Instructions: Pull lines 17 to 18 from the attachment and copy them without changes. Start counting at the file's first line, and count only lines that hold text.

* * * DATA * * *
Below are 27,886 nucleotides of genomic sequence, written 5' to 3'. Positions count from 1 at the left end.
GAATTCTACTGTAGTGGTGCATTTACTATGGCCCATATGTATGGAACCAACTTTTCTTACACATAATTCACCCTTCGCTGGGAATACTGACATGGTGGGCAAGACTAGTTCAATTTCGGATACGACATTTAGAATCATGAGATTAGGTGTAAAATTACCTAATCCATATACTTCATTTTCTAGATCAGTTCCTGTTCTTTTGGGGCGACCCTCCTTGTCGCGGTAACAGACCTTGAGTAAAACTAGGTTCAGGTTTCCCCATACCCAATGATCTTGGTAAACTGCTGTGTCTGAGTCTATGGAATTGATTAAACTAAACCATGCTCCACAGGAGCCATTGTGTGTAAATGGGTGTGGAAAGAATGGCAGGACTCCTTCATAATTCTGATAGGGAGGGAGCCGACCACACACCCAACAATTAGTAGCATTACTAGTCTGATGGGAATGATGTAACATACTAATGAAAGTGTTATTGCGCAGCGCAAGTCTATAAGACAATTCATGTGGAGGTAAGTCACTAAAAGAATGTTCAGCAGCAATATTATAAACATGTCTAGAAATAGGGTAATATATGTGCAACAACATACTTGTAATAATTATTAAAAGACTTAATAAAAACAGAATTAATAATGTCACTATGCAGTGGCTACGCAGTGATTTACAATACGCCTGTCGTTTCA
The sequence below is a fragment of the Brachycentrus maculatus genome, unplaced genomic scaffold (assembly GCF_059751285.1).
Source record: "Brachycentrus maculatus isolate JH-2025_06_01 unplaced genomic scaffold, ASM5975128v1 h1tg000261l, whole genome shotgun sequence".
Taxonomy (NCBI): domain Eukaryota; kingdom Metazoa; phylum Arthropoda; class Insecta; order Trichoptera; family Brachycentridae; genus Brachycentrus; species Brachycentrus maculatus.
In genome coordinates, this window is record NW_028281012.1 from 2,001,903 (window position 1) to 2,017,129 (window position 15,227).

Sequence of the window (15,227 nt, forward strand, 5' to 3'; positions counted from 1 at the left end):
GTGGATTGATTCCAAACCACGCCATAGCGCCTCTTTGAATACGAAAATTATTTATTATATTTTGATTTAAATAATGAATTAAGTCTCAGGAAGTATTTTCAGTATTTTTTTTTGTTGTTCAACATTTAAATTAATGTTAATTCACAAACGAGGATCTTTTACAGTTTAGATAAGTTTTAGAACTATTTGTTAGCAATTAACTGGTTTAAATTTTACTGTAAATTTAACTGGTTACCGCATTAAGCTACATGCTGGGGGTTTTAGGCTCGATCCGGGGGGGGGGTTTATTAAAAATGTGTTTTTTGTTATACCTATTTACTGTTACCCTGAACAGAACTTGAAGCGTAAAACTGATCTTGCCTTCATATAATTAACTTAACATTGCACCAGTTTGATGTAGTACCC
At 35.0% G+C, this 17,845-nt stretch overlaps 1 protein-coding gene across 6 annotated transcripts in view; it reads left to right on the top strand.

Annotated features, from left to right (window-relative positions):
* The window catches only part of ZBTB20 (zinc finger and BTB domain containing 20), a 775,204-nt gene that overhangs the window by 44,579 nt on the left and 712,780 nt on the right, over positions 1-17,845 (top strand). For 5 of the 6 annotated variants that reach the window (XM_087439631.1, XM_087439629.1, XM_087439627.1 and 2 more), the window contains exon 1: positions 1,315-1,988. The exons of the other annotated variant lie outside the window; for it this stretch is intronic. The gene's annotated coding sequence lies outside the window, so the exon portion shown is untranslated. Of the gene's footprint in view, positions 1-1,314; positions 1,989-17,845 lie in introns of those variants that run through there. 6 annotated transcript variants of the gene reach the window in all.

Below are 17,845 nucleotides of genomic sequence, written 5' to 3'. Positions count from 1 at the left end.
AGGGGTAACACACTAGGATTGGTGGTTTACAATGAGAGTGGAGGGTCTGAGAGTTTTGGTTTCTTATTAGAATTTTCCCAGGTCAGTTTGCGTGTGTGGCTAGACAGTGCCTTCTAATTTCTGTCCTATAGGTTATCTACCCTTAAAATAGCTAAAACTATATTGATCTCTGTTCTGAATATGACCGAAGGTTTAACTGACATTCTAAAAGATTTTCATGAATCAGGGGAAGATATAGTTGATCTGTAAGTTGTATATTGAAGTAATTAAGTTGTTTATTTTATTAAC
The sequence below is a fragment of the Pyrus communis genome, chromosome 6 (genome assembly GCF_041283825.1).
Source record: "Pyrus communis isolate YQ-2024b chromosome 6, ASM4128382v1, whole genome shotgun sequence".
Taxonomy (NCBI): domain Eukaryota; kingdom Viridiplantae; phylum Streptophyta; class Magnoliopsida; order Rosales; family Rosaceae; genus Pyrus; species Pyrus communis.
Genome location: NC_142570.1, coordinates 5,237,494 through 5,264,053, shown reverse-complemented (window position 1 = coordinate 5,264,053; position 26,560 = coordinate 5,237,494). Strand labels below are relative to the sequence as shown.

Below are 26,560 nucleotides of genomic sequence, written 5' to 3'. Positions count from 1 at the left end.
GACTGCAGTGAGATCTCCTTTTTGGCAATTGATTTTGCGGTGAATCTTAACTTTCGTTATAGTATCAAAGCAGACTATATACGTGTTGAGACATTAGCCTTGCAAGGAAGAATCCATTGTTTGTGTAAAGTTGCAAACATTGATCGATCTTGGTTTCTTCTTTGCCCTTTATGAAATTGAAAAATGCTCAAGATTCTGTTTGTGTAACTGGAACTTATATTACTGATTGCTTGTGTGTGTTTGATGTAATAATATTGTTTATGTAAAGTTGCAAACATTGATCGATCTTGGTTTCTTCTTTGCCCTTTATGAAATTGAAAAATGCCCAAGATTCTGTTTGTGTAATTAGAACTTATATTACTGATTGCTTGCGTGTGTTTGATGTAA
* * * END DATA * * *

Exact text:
Genome location: NC_142570.1, coordinates 5,237,494 through 5,264,053, shown reverse-complemented (window position 1 = coordinate 5,264,053; position 26,560 = coordinate 5,237,494). Strand labels below are relative to the sequence as shown.

Below are 26,560 nucleotides of genomic sequence, written 5' to 3'. Positions count from 1 at the left end.